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Eco-Tourism: After MoEF Prod, Time For Punjab To End Its Slumber
June 12, 2011
Eco-Tourism: After MoEF Prod, Time For Punjab To End Its Slumber


12 June 2011

Jasneet Bindra, Chandigarh:

With the Union Ministry of Environment and Forests (MoEF) issuing fresh draft guidelines for eco-tourism in and around protected areas, Punjab, which has 14 such areas, will have to get its act together sooner than later, as none of the much-hyped projects in the state have taken off.

Union Forest Minister Jairam Ramesh stated in the roadmap that as India’s wildlife landscapes were diverse, these guidelines were necessarily broad, with state specific eco-tourism strategies to be developed by the respective governments. All states will have to notify a strategy by December 31, 2011.

For the past about four years, Punjab has been trying hard to get started on eco-tourism front, but failed.

In September last year Punjab Chief Minister Parkash Singh Badal had allowed transfer of 38 acre of Punjab Urban Planning and Development Authority (PUDA) in Mullanpur to the forest department for promoting eco-tourism, but work has not started.

A project that was planned in scenic Mirzapur, which houses a century-old forest rest house and has a collection of valuable fossils, could not take off due to paucity of funds. Sources said another project planned near one of the wetlands faced opposition from locals. However, as per the new directives, the state government would have to develop a state-level eco-tourism strategy, making sure that the project does not get relegated to high-end, exclusive tourism, leaving out the locals. In the case of human animal conflicts, compensation should be paid within a period of 15 days, besides ex gratia.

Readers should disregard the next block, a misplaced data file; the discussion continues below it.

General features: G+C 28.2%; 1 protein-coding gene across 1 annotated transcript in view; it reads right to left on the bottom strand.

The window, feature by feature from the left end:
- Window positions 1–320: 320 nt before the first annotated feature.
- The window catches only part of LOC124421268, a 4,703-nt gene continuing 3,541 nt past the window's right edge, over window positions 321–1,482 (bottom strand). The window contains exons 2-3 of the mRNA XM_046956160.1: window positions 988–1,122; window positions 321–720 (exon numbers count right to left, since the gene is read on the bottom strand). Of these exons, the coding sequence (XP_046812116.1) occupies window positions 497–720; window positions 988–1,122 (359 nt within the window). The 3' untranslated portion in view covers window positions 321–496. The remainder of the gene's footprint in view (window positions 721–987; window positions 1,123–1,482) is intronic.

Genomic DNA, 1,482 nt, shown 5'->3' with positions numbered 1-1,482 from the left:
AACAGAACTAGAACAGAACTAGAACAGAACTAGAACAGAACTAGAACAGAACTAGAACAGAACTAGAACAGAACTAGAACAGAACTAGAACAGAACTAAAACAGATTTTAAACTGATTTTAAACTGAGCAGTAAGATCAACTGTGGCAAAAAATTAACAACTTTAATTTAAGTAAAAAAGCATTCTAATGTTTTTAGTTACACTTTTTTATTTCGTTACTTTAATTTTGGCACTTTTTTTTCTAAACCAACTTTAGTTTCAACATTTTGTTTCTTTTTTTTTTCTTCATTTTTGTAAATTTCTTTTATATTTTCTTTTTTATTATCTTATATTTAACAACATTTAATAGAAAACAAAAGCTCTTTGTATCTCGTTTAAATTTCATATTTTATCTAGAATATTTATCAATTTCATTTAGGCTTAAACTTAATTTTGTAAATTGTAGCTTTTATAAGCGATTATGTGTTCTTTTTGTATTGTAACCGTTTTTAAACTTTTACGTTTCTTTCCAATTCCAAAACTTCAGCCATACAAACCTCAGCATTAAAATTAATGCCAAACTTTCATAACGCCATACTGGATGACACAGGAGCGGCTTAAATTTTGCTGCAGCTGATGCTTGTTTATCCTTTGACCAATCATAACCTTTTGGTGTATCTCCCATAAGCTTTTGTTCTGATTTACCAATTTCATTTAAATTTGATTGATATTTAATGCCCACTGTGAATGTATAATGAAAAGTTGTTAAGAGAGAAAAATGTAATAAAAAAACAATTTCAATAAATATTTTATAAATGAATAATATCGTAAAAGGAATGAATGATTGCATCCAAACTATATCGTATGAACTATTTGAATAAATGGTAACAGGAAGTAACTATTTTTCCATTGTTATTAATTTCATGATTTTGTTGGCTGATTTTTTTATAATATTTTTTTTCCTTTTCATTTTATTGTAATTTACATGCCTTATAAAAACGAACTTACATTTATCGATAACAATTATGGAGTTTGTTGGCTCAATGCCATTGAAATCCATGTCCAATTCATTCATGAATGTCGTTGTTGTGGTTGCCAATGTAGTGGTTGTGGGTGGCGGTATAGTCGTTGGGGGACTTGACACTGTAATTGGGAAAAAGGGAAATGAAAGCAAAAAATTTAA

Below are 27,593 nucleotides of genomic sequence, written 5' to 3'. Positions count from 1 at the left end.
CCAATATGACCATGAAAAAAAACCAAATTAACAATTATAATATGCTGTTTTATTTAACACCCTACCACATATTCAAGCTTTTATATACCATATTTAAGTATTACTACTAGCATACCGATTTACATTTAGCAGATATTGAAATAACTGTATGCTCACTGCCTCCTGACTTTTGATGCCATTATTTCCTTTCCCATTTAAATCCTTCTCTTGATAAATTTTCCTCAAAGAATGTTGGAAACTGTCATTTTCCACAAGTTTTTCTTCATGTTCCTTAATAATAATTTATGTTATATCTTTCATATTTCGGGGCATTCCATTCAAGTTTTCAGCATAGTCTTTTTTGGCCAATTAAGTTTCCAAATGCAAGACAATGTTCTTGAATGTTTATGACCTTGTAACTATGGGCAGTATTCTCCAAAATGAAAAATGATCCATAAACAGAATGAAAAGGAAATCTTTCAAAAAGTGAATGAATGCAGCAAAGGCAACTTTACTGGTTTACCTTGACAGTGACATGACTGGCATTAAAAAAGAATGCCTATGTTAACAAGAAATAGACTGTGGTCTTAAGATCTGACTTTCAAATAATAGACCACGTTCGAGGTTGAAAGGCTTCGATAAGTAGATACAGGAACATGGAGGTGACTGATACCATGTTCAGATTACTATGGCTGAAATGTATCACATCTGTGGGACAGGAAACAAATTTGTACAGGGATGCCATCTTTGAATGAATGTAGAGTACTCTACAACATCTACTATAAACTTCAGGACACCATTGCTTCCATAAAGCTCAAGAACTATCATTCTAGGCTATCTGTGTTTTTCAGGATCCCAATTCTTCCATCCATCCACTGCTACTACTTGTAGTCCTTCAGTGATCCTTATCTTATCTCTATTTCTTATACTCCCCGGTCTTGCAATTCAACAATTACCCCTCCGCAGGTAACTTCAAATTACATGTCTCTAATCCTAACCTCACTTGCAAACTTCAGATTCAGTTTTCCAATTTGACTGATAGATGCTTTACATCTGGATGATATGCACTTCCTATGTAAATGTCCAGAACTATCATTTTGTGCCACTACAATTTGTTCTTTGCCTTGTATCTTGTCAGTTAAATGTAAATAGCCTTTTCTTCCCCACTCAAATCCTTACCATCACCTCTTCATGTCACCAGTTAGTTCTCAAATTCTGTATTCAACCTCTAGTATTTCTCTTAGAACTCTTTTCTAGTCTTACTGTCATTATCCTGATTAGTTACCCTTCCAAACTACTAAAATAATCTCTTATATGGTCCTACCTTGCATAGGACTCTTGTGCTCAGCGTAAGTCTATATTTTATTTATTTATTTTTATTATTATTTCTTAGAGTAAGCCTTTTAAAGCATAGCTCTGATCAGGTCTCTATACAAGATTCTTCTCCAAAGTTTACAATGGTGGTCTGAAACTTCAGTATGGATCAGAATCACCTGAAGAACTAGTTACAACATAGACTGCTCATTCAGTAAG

A senior Punjab officer said the major reason for eco-tourism endeavour fizzling out was lack of synergy between the tourism, forest and wildlife departments. But now the MoEF has stated that collaboration among the Central government, state governments, hospitality sector, state forest departments, protected area managements and local communities and civil society institutions would be vital.

The guidelines also define roles of all the departments. The state forest department would be the arbiter in case of any dispute, and the chief wildlife warden will have to ensure that each protected area prepares an eco-tourism plan. The chief wildlife warden will also develop a monitoring mechanism, and be member convener of a steering committee that will be constituted under the chairmanship of the Chief Minister by December 31, 2011.

The strategy to be developed by the state will have to see that no new tourist facilities are set up on forestland, and a system is evolved by which gate receipts are collected by the protected area management and the revenue does not go to the state exchequer. This will ensure that resources are earmarked for protection, conservation and local livelihood development.

The directives are applicable to protected areas, whether rural or urban, including community reserves, conservation reserves, sacred groves or pilgrimage spots within protected areas and forests.

They press for a model that is compatible with fragile landscapes and takes care of the local community. The guidelines said that all tourist facilities would generate at least half of their total energy and fuel requirements from alternate energy sources: wind, solar and biogas. Any pilgrim sites inside protected areas must be designated as sacred groves, with strict building and expansion controls.